Issue 24, Autumn 2015

1) You have been photographing in UK woods for a long time. How did you get personally so closed to these forests and where are roots of this fascination?

I grew up in the New Forest which is a large, ancient woodland in the south of England. I spent a huge amount of my childhood playing in the forest with my twin sister; building dens,making dams in the streams, learning to forage wild mushrooms and plants, cycling and walking with our parents. The forest was a very important part of my life and I wanted to find a way to bring it back into my adult life. I live in London and it is so easy to become caught up in an urban environment, losing your connection with the wild places and finding them alien when you return. This is the crux of my work, it allows me a way to re-immerse myself in the woods, to play and create, and to rebuild my relationship with the woods.

2) What is special on UK forests? Have you ever tried to make photos of another forests, e.g. rain forests? Would it be a challenge for you or not interesting at all?

I have mainly worked in the New Forest because I know it so well and it is a hugely varied and inspiring landscape, but I have also worked in Dorset in the south west of England, Llanberis in Wales and Fontainebleau in France. I would love to work in all sorts of different forests and hope to do so in the future. Each new place brings different ideas and ways to work so it is very exciting to discover what a new place will bring out in my process.

3) Your forests or landscapes are highly adjusted to your idea/image of the forest, you somehow personalize or idealize them. How starts such kind of dialogue between you and the nature? Do you have any idea what do you want to express in the photo and then you try to find a perfect spot or you are just walking and let the nature inspire you? (Describe a little your working steps.)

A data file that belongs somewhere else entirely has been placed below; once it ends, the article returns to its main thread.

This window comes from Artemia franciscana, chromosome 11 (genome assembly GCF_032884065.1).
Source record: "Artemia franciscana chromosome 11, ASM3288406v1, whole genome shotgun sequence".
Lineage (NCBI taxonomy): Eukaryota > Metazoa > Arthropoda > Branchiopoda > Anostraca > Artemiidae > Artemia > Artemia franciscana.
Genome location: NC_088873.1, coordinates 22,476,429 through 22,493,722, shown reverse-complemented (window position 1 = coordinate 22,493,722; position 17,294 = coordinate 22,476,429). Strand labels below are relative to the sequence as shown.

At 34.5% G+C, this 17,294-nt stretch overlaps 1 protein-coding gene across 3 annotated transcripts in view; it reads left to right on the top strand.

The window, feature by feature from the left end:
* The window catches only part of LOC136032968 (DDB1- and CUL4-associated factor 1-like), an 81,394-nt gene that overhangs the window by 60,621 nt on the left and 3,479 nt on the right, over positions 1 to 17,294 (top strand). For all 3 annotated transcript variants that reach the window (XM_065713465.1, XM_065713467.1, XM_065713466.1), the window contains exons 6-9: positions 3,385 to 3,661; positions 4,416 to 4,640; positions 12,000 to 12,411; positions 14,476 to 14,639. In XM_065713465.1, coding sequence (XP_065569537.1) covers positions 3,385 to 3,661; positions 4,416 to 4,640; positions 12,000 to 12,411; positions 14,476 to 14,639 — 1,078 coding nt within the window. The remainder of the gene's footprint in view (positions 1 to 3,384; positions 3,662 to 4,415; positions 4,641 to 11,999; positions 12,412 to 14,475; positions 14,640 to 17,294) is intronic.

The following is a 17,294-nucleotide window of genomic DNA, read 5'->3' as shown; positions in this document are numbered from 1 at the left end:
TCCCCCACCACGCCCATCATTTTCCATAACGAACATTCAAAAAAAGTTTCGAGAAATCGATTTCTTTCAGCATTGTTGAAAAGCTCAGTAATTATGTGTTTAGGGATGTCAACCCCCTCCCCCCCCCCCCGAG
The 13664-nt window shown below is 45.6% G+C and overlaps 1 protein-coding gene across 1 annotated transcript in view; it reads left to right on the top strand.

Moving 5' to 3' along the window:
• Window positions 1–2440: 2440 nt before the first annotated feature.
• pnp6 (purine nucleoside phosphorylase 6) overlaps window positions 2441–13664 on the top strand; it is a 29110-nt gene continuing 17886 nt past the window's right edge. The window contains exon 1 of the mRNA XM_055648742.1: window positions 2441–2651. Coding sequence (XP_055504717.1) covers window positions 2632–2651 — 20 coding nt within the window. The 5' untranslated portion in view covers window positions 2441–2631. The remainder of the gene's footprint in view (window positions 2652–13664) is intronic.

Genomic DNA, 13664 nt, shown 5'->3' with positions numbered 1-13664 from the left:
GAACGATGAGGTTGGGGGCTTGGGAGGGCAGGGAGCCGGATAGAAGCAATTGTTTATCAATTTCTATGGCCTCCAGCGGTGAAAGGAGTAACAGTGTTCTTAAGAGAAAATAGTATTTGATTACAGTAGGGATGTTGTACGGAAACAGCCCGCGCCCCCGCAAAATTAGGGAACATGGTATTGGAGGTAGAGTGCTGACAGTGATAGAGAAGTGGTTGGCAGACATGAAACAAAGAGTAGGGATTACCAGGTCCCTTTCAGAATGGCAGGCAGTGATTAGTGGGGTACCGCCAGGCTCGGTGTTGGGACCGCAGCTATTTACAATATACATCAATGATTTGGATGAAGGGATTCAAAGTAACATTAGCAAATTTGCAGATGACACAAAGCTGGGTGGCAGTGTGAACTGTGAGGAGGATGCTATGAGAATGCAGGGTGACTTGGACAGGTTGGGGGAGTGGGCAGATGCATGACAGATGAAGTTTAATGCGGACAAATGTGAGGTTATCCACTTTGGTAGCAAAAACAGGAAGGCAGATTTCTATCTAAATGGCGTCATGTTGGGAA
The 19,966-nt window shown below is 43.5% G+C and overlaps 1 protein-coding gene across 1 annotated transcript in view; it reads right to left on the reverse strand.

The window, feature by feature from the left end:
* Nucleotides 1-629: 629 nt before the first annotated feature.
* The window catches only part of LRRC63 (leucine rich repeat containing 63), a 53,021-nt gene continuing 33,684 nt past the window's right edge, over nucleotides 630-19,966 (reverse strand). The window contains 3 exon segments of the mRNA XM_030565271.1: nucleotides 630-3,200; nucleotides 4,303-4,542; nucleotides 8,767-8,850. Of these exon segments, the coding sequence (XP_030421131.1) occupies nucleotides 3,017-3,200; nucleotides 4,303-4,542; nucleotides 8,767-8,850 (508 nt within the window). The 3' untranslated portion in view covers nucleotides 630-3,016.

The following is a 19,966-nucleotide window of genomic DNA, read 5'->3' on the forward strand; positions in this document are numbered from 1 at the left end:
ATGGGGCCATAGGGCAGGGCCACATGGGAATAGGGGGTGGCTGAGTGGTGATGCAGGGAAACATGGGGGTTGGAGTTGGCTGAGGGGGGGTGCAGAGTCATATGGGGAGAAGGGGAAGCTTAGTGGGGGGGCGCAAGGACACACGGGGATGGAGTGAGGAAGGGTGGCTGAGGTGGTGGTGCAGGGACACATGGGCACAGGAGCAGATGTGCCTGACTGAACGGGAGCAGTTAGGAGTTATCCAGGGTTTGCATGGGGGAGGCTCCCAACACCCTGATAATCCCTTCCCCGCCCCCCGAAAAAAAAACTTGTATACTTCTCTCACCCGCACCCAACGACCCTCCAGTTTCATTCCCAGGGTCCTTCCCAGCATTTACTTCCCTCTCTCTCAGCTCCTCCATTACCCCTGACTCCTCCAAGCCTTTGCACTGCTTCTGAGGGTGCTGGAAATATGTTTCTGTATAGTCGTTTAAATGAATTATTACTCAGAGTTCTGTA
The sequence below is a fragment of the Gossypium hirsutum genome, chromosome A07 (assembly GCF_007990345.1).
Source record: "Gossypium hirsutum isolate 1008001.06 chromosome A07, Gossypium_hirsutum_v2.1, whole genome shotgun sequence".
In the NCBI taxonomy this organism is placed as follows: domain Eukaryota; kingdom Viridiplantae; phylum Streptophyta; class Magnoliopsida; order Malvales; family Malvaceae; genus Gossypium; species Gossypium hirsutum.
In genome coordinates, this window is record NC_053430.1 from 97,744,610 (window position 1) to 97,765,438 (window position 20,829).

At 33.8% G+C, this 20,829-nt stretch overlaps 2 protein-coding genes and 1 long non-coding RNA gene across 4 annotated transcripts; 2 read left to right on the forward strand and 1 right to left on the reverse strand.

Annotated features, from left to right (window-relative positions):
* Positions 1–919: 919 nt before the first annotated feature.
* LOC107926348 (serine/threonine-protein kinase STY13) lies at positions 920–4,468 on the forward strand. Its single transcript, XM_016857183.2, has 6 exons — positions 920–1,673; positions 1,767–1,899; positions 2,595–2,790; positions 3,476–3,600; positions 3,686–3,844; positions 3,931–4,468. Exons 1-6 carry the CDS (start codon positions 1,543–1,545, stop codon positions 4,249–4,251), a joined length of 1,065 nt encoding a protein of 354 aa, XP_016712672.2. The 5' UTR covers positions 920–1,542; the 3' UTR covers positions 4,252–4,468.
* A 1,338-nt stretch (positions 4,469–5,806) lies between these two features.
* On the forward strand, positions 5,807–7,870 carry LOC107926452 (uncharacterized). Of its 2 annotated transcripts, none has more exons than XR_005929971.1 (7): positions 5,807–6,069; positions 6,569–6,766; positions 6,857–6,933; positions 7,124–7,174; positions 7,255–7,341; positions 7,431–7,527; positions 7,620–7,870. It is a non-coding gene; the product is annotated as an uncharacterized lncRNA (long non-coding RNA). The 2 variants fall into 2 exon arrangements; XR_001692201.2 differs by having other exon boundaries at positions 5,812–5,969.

My inspiration comes from the woods, from walking and looking.

The process starts with a great deal of sketching, note-making and lists. I draw up detailed diagrams about the concept, the materials, the type of woodland, the atmosphere and intention for the new series. I go into the woods with everything I need to make the piece, and I find a place that reflects what I am looking for in the image. The weather is also an important element in creating the right feel for the work; I often shoot in rain or at twilight.

Each piece is made within a day, and I remove all trace when I leave, with the exception of the Dwellings series. In this body of work I built large scale ‘dens’ or shelters which involved a very physical process of constructing a frame and then weaving it with materials gathered from the surrounding area. I then left each dwelling for a period of time before returning weeks later to photograph it again. The effect of time was an important element of the project. I wanted to find out how my relationship to these built structures altered during my absence.

4) You studied photography, so I ask you a little theoretical question. Do you consider yourself more photograph or land-artist? Do you see any borders? Why you do not do land-art-installation?

I make landscape photography fused with various ‘made’ objects that I create within a woodland setting. These are photographed and the resulting image becomes the final piece. These interventions range from pathways weaving through the woods made from craft materials, bracken, flour, and coloured leaves and paper, to large scale forest dwellings built from materials gathered from the forest floor. Each object has a very short life, and is not the artwork but a means to creating a photographic image. I use my work to explore my relationship with the natural world, how it is layered with cultural meaning and mythmaking that masks, obscures or overlays my experience of the forest. I try to find my own way to exist in the landscape by gaining a more personal level of interaction, inscribing something of myself within these forest spaces.